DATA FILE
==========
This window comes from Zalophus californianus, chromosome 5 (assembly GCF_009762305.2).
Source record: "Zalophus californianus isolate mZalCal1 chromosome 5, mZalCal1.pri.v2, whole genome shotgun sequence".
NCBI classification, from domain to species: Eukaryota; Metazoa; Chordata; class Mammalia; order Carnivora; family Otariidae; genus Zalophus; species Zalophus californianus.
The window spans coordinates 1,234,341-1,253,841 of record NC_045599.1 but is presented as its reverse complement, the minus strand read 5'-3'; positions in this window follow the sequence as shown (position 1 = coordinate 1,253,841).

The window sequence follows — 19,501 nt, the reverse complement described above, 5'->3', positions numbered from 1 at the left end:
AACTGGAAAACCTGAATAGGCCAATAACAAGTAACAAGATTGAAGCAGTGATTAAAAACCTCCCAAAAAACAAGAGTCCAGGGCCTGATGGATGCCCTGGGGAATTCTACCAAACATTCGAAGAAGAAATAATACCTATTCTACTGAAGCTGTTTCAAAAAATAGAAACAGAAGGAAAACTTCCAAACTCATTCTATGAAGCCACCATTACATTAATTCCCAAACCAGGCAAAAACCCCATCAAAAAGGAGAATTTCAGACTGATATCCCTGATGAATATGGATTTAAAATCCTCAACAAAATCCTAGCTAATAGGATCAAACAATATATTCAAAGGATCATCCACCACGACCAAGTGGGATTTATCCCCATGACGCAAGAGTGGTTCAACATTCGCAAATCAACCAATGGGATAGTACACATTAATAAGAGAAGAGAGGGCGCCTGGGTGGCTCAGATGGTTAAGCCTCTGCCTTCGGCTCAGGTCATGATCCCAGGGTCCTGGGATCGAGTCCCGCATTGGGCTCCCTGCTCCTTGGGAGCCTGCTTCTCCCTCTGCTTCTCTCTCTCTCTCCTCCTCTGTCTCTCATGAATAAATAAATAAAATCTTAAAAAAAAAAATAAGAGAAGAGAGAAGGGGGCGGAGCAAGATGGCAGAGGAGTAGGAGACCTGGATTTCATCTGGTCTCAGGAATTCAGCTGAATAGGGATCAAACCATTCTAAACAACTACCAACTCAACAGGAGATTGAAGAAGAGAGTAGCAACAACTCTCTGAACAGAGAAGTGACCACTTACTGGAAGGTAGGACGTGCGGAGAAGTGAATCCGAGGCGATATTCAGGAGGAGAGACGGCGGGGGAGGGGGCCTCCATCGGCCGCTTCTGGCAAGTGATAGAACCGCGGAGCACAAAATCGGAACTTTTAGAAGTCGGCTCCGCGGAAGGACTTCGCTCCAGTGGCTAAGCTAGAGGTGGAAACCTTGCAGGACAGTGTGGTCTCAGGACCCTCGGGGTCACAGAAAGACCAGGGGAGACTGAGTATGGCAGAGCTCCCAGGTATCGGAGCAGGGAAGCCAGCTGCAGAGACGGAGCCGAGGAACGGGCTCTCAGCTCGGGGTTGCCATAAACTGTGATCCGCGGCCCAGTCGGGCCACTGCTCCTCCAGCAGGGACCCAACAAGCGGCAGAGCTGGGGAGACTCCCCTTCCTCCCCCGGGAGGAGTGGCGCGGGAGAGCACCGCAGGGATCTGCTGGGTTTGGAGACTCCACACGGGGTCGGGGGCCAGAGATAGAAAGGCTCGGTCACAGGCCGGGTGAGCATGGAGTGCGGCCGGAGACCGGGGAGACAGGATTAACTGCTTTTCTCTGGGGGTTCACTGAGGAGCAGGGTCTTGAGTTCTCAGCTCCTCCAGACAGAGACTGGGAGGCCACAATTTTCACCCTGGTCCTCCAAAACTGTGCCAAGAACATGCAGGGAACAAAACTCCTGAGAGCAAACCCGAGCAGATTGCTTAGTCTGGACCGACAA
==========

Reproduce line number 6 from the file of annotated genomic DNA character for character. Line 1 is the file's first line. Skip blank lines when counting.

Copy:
AACTGGAAAACCTGAATAGGCCAATAACAAGTAACAAGATTGAAGCAGTGATTAAAAACCTCCCAAAAAACAAGAGTCCAGGGCCTGATGGATGCCCTGGGGAATTCTACCAAACATTCGAAGAAGAAATAATACCTATTCTACTGAAGCTGTTTCAAAAAATAGAAACAGAAGGAAAACTTCCAAACTCATTCTATGAAGCCACCATTACATTAATTCCCAAACCAGGCAAAAACCCCATCAAAAAGGAGAATTTCAGACTGATATCCCTGATGAATATGGATTTAAAATCCTCAACAAAATCCTAGCTAATAGGATCAAACAATATATTCAAAGGATCATCCACCACGACCAAGTGGGATTTATCCCCATGACGCAAGAGTGGTTCAACATTCGCAAATCAACCAATGGGATAGTACACATTAATAAGAGAAGAGAGGGCGCCTGGGTGGCTCAGATGGTTAAGCCTCTGCCTTCGGCTCAGGTCATGATCCCAGGGTCCTGGGATCGAGTCCCGCATTGGGCTCCCTGCTCCTTGGGAGCCTGCTTCTCCCTCTGCTTCTCTCTCTCTCTCCTCCTCTGTCTCTCATGAATAAATAAATAAAATCTTAAAAAAAAAAATAAGAGAAGAGAGAAGGGGGCGGAGCAAGATGGCAGAGGAGTAGGAGACCTGGATTTCATCTGGTCTCAGGAATTCAGCTGAATAGGGATCAAACCATTCTAAACAACTACCAACTCAACAGGAGATTGAAGAAGAGAGTAGCAACAACTCTCTGAACAGAGAAGTGACCACTTACTGGAAGGTAGGACGTGCGGAGAAGTGAATCCGAGGCGATATTCAGGAGGAGAGACGGCGGGGGAGGGGGCCTCCATCGGCCGCTTCTGGCAAGTGATAGAACCGCGGAGCACAAAATCGGAACTTTTAGAAGTCGGCTCCGCGGAAGGACTTCGCTCCAGTGGCTAAGCTAGAGGTGGAAACCTTGCAGGACAGTGTGGTCTCAGGACCCTCGGGGTCACAGAAAGACCAGGGGAGACTGAGTATGGCAGAGCTCCCAGGTATCGGAGCAGGGAAGCCAGCTGCAGAGACGGAGCCGAGGAACGGGCTCTCAGCTCGGGGTTGCCATAAACTGTGATCCGCGGCCCAGTCGGGCCACTGCTCCTCCAGCAGGGACCCAACAAGCGGCAGAGCTGGGGAGACTCCCCTTCCTCCCCCGGGAGGAGTGGCGCGGGAGAGCACCGCAGGGATCTGCTGGGTTTGGAGACTCCACACGGGGTCGGGGGCCAGAGATAGAAAGGCTCGGTCACAGGCCGGGTGAGCATGGAGTGCGGCCGGAGACCGGGGAGACAGGATTAACTGCTTTTCTCTGGGGGTTCACTGAGGAGCAGGGTCTTGAGTTCTCAGCTCCTCCAGACAGAGACTGGGAGGCCACAATTTTCACCCTGGTCCTCCAAAACTGTGCCAAGAACATGCAGGGAACAAAACTCCTGAGAGCAAACCCGAGCAGATTGCTTAGTCTGGACCGACAA